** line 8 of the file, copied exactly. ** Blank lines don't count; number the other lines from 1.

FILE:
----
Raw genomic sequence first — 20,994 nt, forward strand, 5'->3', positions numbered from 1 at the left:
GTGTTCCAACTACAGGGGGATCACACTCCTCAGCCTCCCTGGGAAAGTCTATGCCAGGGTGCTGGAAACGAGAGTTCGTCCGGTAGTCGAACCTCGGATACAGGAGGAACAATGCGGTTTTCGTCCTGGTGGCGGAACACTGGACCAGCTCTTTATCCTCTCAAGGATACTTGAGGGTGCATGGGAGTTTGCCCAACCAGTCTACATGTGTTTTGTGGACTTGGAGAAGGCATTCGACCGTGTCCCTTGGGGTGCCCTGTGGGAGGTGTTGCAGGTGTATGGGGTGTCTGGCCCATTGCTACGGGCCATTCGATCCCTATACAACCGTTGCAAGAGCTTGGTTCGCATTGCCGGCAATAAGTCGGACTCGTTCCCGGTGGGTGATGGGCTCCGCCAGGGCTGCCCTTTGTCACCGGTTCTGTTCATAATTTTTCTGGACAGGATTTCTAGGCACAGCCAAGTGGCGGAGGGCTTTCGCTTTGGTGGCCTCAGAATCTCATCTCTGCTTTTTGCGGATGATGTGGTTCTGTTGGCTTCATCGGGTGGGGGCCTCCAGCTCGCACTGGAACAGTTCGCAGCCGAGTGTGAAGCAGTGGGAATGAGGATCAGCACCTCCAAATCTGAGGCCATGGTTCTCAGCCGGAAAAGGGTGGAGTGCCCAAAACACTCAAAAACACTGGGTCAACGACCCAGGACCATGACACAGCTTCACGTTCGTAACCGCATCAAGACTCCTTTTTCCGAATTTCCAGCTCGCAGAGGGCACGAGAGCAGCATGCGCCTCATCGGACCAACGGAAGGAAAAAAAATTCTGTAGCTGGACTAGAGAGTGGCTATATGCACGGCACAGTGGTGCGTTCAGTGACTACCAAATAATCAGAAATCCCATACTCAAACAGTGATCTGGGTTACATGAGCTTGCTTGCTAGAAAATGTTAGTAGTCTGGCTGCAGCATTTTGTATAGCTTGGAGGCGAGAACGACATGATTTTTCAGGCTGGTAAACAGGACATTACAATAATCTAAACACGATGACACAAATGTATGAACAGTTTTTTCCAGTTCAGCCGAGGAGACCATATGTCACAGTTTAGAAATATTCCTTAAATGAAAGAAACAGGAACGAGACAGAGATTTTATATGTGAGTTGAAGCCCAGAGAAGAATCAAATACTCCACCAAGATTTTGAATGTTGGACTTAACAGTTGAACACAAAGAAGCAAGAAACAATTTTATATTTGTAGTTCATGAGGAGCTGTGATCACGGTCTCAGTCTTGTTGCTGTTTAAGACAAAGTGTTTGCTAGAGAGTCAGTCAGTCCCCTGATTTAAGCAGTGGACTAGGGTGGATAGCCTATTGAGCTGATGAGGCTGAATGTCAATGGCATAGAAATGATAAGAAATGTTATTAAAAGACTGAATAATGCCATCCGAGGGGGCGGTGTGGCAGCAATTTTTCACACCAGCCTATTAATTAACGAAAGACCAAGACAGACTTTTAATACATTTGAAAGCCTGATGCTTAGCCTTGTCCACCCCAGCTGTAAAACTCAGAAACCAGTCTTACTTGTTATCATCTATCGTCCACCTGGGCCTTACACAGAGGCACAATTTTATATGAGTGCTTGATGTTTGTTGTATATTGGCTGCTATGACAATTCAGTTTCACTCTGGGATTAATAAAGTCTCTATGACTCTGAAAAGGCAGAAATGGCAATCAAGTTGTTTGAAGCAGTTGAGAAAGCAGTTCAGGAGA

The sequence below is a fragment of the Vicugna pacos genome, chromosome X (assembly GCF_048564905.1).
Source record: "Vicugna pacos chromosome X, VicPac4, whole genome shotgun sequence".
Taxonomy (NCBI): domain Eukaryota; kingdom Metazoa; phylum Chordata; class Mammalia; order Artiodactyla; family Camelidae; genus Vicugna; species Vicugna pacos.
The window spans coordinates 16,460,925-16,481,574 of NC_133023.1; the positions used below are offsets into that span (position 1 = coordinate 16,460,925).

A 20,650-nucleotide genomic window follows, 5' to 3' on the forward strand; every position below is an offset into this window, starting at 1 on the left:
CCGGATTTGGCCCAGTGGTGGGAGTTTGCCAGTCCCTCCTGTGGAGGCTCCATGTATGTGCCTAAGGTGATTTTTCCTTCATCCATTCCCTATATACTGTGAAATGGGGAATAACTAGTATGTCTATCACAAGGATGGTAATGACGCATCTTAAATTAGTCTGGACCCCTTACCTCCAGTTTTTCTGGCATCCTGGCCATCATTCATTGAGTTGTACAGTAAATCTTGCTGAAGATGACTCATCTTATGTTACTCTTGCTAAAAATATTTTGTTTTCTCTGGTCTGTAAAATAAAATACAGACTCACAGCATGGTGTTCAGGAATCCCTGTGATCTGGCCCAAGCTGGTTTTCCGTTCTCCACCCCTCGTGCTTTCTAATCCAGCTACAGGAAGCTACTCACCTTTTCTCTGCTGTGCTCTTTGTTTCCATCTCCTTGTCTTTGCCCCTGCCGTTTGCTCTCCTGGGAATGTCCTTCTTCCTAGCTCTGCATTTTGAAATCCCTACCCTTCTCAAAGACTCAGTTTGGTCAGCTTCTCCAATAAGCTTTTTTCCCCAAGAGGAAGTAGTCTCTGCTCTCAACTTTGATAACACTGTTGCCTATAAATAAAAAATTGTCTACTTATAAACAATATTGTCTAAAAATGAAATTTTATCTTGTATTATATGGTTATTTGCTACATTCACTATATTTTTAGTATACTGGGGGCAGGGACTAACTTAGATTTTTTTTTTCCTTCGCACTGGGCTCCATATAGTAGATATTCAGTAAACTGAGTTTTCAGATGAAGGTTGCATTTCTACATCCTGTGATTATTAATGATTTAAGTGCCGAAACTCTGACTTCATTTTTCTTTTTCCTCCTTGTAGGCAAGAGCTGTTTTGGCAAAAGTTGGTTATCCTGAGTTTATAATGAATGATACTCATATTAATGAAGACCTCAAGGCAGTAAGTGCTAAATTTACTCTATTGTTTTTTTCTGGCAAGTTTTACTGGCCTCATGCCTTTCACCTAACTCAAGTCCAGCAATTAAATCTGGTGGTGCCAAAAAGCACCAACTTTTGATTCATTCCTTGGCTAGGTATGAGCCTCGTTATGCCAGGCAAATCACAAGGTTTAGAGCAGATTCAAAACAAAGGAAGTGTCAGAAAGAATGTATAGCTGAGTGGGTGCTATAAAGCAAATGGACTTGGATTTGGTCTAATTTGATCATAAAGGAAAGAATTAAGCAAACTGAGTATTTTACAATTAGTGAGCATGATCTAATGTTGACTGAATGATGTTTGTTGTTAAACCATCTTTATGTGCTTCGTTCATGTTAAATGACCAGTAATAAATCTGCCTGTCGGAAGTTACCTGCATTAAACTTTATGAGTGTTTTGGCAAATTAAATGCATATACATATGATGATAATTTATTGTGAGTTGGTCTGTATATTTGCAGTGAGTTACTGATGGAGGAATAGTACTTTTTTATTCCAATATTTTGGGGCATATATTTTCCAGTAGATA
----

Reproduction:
CCGGATTTGGCCCAGTGGTGGGAGTTTGCCAGTCCCTCCTGTGGAGGCTCCATGTATGTGCCTAAGGTGATTTTTCCTTCATCCATTCCCTATATACTGTGAAATGGGGAATAACTAGTATGTCTATCACAAGGATGGTAATGACGCATCTTAAATTAGTCTGGACCCCTTACCTCCAGTTTTTCTGGCATCCTGGCCATCATTCATTGAGTTGTACAGTAAATCTTGCTGAAGATGACTCATCTTATGTTACTCTTGCTAAAAATATTTTGTTTTCTCTGGTCTGTAAAATAAAATACAGACTCACAGCATGGTGTTCAGGAATCCCTGTGATCTGGCCCAAGCTGGTTTTCCGTTCTCCACCCCTCGTGCTTTCTAATCCAGCTACAGGAAGCTACTCACCTTTTCTCTGCTGTGCTCTTTGTTTCCATCTCCTTGTCTTTGCCCCTGCCGTTTGCTCTCCTGGGAATGTCCTTCTTCCTAGCTCTGCATTTTGAAATCCCTACCCTTCTCAAAGACTCAGTTTGGTCAGCTTCTCCAATAAGCTTTTTTCCCCAAGAGGAAGTAGTCTCTGCTCTCAACTTTGATAACACTGTTGCCTATAAATAAAAAATTGTCTACTTATAAACAATATTGTCTAAAAATGAAATTTTATCTTGTATTATATGGTTATTTGCTACATTCACTATATTTTTAGTATACTGGGGGCAGGGACTAACTTAGATTTTTTTTTTCCTTCGCACTGGGCTCCATATAGTAGATATTCAGTAAACTGAGTTTTCAGATGAAGGTTGCATTTCTACATCCTGTGATTATTAATGATTTAAGTGCCGAAACTCTGACTTCATTTTTCTTTTTCCTCCTTGTAGGCAAGAGCTGTTTTGGCAAAAGTTGGTTATCCTGAGTTTATAATGAATGATACTCATATTAATGAAGACCTCAAGGCAGTAAGTGCTAAATTTACTCTATTGTTTTTTTCTGGCAAGTTTTACTGGCCTCATGCCTTTCACCTAACTCAAGTCCAGCAATTAAATCTGGTGGTGCCAAAAAGCACCAACTTTTGATTCATTCCTTGGCTAGGTATGAGCCTCGTTATGCCAGGCAAATCACAAGGTTTAGAGCAGATTCAAAACAAAGGAAGTGTCAGAAAGAATGTATAGCTGAGTGGGTGCTATAAAGCAAATGGACTTGGATTTGGTCTAATTTGATCATAAAGGAAAGAATTAAGCAAACTGAGTATTTTACAATTAGTGAGCATGATCTAATGTTGACTGAATGATGTTTGTTGTTAAACCATCTTTATGTGCTTCGTTCATGTTAAATGACCAGTAATAAATCTGCCTGTCGGAAGTTACCTGCATTAAACTTTATGAGTGTTTTGGCAAATTAAATGCATATACATATGATGATAATTTATTGTGAGTTGGTCTGTATATTTGCAGTGAGTTACTGATGGAGGAATAGTACTTTTTTATTCCAATATTTTGGGGCATATATTTTCCAGTAGATA